“High Maintenance” remains one of the best-reviewed series on television. Of their first three seasons on HBO, none have averaged below an 84 rating on Metacritic, putting them among TV’s elite programs.
But you can’t always be better than you used to be, a pressure Ben Sinclair and Katja Blichfeld felt a bit when HBO moved the show’s timeslot from late Fridays to primetime Sundays.
“I was bummed when we got moved to Sunday, a little bit,” Blichfield said during IndieWire’s Very Good TV Podcast. “I liked being the weirdos on late-night Friday night, and I’m very intimidated by the Sunday night timeslot.”
“We’re still weird, though,” Sinclair added — which is very true. Season 3 has featured stories about funerals that turn into parties, a peculiar reunion of fan-favorite characters, and a queer, intra-Korean romance about BDSM.
Still, after years of surprising audiences with delightful tales of New Yorkers working through things (with a little help from their friendly pot dealer, the Guy), it gets harder to keep coming up with brilliant original ideas — especially on-demand — and Season 3 hasn’t stimulated the same fervent conversations as years past.
“I feel good about this season,” Sinclair said. “I went into this season saying, ‘This isn’t our best work, but this is still good.’ This isn’t our best work, though. I’m feeling comfortable about not always hitting it out of the park, and [that] some episodes are stronger than others. I would rather spend my creative effort on making something good great, instead of making something with inherent flaws from the very kernal of the idea.”
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Blichfeld said without doing the series as long as they have, the duo wouldn’t have the proper perspective on delivering very good TV without believing it was the best. In the past, they may have torn been torn up inside if they didn’t keep topping themselves, again and again.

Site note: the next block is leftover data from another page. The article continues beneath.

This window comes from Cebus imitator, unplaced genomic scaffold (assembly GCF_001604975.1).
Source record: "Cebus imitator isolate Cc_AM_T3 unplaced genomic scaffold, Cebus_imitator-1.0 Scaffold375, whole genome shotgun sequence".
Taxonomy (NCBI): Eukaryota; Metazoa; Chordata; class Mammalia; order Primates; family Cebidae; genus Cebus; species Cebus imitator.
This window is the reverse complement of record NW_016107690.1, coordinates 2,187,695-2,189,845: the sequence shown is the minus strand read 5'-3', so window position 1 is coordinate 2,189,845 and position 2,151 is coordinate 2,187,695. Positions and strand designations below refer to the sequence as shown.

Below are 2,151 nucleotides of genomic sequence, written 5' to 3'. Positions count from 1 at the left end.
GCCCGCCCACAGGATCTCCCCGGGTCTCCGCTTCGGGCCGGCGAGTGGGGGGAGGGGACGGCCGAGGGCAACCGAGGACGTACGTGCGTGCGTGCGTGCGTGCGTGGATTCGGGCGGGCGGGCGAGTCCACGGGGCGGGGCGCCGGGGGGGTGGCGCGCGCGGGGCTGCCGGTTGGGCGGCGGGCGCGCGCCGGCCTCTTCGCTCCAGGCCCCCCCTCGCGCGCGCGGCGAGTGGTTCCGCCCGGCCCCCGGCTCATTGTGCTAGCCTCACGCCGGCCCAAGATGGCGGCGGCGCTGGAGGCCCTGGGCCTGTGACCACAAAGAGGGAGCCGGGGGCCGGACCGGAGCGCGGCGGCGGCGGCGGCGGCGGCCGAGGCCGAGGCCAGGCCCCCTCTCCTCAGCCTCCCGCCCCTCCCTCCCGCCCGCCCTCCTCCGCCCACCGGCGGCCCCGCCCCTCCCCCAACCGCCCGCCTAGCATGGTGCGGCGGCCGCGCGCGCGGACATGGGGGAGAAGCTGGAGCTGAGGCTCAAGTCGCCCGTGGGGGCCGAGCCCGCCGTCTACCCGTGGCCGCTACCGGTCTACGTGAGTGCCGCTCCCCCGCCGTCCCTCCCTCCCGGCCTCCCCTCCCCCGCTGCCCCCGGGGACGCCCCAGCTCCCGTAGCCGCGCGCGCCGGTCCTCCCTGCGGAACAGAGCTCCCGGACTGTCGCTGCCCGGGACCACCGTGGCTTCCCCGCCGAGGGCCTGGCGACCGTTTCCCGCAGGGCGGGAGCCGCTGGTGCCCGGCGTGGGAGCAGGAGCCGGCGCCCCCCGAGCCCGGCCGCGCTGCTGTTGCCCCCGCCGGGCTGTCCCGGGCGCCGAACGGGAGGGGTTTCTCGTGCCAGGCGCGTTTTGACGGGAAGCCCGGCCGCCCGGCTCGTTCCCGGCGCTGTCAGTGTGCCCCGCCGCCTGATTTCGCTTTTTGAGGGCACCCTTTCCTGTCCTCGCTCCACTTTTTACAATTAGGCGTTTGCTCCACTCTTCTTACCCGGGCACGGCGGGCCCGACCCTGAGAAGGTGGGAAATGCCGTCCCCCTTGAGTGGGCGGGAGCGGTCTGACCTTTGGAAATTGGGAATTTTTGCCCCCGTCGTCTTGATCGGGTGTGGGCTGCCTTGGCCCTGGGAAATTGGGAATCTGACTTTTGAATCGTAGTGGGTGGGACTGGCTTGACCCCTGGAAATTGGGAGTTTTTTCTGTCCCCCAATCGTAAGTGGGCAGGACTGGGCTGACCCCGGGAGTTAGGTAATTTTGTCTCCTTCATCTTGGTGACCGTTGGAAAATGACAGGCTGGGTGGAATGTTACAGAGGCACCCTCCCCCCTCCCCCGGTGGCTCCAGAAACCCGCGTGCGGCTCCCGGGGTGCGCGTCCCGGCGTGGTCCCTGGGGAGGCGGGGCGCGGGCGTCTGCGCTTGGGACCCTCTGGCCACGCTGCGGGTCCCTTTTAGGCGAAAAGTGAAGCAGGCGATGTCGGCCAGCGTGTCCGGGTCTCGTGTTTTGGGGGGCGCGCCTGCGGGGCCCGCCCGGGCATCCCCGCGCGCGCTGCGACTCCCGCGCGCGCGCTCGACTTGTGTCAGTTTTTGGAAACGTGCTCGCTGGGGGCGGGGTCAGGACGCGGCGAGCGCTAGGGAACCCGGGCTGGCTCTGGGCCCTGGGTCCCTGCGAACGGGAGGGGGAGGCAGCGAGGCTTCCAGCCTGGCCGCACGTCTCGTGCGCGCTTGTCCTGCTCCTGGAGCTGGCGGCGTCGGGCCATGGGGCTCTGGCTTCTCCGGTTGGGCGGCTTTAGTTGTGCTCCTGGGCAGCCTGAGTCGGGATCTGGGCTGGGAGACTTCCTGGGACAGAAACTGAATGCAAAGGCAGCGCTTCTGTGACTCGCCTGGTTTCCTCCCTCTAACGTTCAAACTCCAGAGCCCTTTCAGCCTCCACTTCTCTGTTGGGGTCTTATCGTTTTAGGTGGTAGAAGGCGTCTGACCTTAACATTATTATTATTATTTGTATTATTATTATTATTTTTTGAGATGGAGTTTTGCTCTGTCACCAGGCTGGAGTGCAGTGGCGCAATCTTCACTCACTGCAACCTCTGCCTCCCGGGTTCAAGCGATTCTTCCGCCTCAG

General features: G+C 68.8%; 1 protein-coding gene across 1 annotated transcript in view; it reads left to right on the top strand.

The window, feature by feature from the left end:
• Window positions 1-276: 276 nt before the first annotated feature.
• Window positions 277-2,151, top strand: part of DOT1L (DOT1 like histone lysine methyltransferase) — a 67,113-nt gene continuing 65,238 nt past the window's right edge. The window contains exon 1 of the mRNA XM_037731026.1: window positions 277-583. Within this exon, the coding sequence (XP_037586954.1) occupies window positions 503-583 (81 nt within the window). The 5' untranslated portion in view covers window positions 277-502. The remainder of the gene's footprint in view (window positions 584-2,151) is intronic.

“Not every single one can be the most amazing,” she said. “There are going to be standouts, always, so why does it matter more now?”
“We’re not killing ourselves over this,” Sinclair added.
Both said they feel capable of doing more than what they’re producing now, but also they’re just detail-oriented people focused on always improving.
“We’re never satisfied,” Blichfield said. “Even when we were doing it ‘for fun,’ we would still watch our work and see missed opportunities — things that maybe fell short. […] Come on. There’s such a difference between something that’s inspired and creativity on demand, like when you have 10 episodes and [you’ve got to make them.] I think it’s rare those things can be of equal excitement and produce the same result.”
Blichfield said she often hears that people miss the webisodes and fans think they’re the best stories they’ve made yet. Though she doesn’t disagree, they both point out that those were the result of spontaneous inspiration vs. a contract.
For more on the current season, the writers’ process, and what’s coming at the end of Season 3, listen to IndieWire’s Very Good TV Podcast below. Don’t forget to subscribe via Soundcloud or iTunes, and follow IndieWire on Twitter and Facebook for all your pertinent TV news. Check out Liz and Ben’s Twitter feeds for more, more, more. Plus, don’t forget to listen to IndieWire’s other podcasts, including Screen Talk with Eric Kohn and Anne Thompson and the Filmmaker Toolkit podcast from Chris O’Falt.